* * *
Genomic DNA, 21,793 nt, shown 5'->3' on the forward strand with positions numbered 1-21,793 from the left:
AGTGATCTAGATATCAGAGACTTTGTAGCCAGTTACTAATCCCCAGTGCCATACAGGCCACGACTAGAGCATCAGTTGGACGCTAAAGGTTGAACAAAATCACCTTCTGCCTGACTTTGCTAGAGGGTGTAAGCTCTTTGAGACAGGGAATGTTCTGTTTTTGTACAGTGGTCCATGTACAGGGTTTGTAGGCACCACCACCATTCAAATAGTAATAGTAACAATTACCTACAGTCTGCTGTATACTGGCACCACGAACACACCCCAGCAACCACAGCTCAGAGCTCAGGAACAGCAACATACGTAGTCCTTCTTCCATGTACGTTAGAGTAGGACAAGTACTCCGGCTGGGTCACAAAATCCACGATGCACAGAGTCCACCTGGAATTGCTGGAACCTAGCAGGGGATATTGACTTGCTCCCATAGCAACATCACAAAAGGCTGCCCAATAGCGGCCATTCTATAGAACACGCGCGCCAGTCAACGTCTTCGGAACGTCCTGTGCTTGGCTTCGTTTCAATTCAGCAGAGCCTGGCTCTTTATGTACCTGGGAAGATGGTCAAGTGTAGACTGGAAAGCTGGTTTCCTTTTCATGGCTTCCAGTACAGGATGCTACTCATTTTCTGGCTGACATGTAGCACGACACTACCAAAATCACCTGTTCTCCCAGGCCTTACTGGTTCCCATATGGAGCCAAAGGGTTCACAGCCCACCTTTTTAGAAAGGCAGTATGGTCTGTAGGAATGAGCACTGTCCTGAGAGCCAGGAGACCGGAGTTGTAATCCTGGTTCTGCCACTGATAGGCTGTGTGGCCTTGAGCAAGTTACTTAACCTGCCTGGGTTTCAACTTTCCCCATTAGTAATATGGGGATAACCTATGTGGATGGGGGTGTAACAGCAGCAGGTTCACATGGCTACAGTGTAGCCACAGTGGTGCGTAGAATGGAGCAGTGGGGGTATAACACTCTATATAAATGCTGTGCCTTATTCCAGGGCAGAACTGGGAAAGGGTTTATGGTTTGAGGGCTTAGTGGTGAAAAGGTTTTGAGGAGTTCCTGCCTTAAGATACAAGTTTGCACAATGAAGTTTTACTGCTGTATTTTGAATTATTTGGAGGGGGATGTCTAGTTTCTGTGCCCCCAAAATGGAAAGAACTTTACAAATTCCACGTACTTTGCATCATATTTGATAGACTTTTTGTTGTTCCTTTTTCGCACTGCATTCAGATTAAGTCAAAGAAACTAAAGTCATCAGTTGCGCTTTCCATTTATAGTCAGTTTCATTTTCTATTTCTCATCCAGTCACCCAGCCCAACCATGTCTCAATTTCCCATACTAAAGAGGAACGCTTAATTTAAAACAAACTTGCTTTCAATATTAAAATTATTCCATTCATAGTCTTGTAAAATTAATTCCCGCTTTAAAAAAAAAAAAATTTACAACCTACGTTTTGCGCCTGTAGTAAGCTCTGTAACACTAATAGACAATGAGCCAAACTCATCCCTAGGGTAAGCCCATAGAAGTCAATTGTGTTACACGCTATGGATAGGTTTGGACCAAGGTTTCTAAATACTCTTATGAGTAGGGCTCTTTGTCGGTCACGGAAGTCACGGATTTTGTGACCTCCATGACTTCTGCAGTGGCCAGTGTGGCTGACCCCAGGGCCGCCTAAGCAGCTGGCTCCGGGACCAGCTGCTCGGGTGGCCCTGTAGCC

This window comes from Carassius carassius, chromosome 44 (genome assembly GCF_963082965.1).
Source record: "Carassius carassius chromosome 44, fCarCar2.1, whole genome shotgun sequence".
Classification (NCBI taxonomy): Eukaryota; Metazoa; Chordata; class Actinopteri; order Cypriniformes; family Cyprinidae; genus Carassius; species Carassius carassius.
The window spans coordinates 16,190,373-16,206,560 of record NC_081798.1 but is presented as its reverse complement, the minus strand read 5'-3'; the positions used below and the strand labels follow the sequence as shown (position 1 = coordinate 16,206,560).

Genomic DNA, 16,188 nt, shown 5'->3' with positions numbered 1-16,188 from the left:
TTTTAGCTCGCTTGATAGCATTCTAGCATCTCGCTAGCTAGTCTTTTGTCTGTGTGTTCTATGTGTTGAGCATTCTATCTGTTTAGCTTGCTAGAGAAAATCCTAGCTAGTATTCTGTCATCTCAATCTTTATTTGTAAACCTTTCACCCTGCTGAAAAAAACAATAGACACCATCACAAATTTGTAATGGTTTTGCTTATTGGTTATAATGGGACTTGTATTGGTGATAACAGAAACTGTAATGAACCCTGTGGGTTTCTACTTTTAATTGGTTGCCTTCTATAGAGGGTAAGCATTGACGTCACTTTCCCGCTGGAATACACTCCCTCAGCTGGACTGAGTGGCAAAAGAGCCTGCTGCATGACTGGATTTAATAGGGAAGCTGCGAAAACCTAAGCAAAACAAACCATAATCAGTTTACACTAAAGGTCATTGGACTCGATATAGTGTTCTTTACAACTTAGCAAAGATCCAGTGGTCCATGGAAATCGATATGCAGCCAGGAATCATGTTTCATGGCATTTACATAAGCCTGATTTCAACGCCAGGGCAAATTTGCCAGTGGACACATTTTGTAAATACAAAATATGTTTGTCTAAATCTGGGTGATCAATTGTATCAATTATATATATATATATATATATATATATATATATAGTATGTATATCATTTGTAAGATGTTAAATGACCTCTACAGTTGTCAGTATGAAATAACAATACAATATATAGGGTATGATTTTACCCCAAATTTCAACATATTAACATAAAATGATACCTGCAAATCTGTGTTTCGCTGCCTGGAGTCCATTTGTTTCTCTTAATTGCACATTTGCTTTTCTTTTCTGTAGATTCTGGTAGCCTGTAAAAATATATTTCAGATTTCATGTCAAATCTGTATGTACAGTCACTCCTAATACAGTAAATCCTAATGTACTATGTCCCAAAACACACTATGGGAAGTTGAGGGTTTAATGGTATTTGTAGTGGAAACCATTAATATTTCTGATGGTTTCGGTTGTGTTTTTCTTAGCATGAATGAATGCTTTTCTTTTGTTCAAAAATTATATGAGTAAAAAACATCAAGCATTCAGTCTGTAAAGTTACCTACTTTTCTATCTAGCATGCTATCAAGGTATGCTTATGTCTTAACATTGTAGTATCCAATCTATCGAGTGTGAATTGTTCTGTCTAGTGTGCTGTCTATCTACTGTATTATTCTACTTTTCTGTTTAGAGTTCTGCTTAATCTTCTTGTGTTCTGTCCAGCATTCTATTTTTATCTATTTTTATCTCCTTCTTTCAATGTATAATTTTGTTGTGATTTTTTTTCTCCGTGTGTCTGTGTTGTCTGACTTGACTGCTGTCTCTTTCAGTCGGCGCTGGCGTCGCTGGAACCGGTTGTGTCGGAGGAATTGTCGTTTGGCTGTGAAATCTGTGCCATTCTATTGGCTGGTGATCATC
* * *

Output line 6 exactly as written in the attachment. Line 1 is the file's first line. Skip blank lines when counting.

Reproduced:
The window spans coordinates 16,190,373-16,206,560 of record NC_081798.1 but is presented as its reverse complement, the minus strand read 5'-3'; the positions used below and the strand labels follow the sequence as shown (position 1 = coordinate 16,206,560).